Is China the next Japan?

In a world where most national economies are intertwined, plenty of people are worried about the health of earth's second- and third-largest economies, China and Japan.

As China's growth cools off following decades of historically high rates, that slowdown and the recent Chinese stock market meltdown are causing even more uncertainty about the global economic landscape.

The Asian Development Bank is projecting China's growth rate to be at its lowest level in about 25 years, and below Beijing's official rate of around 7 percent for the year.

Concerns are growing as well that the actual Chinese GDP number may much lower than what the official reports say. Some analysts estimate the actual figure may be more in the range of 4 percent to 5 percent.

China-watchers are also taking note of the nation's declining consumption of oil, copper and other commodities -- as well as a drop in electricity demand -- as additional indications of a downshifting economy.

China is hugely important to the health of the global economy: It contributed nearly 40 percent to the world's economic growth last year, according to Barclays.

That drop in Chinese commodity demand is affecting a wide spectrum of companies and nations that have been supplying China with raw materials for years. A recent study by the Organization for Economic Co-operation and Development (OECD) estimated that the current global GDP growth of 3.3 percent this year would fall by around 0.5 percent if Chinese demand dropped sharply.

The economic slowdown stems in part from China's efforts to shift from decades of growth dependent on manufacturing, exports and investment to an economy fueled by consumers in the nation's rapidly growing middle class. And that shift is directly affecting the U.S. economy.

Explaining the Federal Reserve's decision last week to postpone a hike in U.S. interest rates, Fed Chair Janet Yellen noted that "heightened concerns about growth in China and other emerging market economies have led to notable volatility in financial markets."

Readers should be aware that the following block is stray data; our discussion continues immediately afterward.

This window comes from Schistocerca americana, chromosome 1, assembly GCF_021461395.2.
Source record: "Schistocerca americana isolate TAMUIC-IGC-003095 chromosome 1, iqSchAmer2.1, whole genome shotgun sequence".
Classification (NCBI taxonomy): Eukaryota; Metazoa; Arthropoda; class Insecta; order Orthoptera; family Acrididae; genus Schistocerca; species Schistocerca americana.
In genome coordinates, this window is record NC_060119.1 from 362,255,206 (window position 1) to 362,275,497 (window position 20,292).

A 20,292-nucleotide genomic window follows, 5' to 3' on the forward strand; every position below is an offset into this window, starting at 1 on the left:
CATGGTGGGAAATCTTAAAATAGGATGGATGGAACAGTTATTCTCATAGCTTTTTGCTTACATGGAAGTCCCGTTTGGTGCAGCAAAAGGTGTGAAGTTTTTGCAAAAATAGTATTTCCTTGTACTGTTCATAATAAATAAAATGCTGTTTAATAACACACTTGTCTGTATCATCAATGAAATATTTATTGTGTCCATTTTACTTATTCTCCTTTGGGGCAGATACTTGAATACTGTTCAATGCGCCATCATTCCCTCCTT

The minutes from the July meeting of the Federal Open Market Committee, which determines monetary policy for the Fed, also noted that "a material slowdown in Chinese economic activity could pose risks to the U.S. economic outlook."

Another nation dealing with the fallout of China's slowdown, analysts say, is Japan. Its economy, which unexpectedly fell into recession last year, is being further hurt by a drop in its exports to China. That raises the chances of additional monetary easing by the Bank of Japan, as the central bank tries to stimulate the national economy.

Like present-day China, Japan's economy was once considered a powerhouse. Its swift economic recovery and growth following the devastation suffered in World War II became known as the "Japanese Miracle."

Japan's economic strength meant the country's companies were able to buy up some notable American assets in the late 1980s and early 90s, including New York's Rockefeller Center and California's famed Pebble Beach golf course. Such deals sparked public hostility in the U.S. against Japanese investors.

But then came what's known as Japan's Lost Decade. That's when bursting equity and real estate bubbles, along with economic stagnation and price deflation, helped bring the Japanese Miracle to an end.

That trajectory could lead to speculation about parallels -- and possible lessons to be learned -- between what Japan's economy went through and where China is now heading. But it's not so simple, said Chris Tang, a professor at UCLA's Anderson School of Management.

"Japan is much smaller, much more homogeneous" than China, he told CBS MoneyWatch. It also has a much higher standard of living than China, and Japan's internal markets are "pretty much saturated" compared to China's immaturity.

Tang noted that Chinese living standards have a lot of room for improvement, which means more opportunities for domestic manufacturing and sales of refrigerators, air conditioners and other household appliances.

Japan's population is also aging quickly, which has put additional stress on efforts to jump-start the nation's economic growth.

Meanwhile, as UCLA's Tang pointed out, China has relaxed its controversial one-child policy in recent years, which promotes a growing, younger population that will further stimulate the Chinese economy.

Another economist at UCLA, Jerry Nickelsburg, said China and Japan have very different economic post-war histories. Whereas Japan was an industrial nation that reindustrialized and played economic catchup after World War II, China was a rural, agricultural economy that started "much further back" in terms of its human capital. China is also going through a massive internal migration, as millions of rural peasants move into its cities for work.

"So, China is really dealing with a very different situation," Nickelsburg told CBS MoneyWatch. "To point to Japan is to point in the wrong direction, with the exception of the fact that, once you're caught up (economically), you can only really grow as fast as your population and technology."

And despite having "all the trappings" of a market, capitalist economy, China's centralized, authoritarian leadership has entered uncharted territory when it comes to its attempts to bring the country's economy under control.

"The Chinese government can move the pieces around, if you will, much more easily than the Japanese government has been able to do," says Nickelburg, "because it has very strong elements of a command-and-control economy."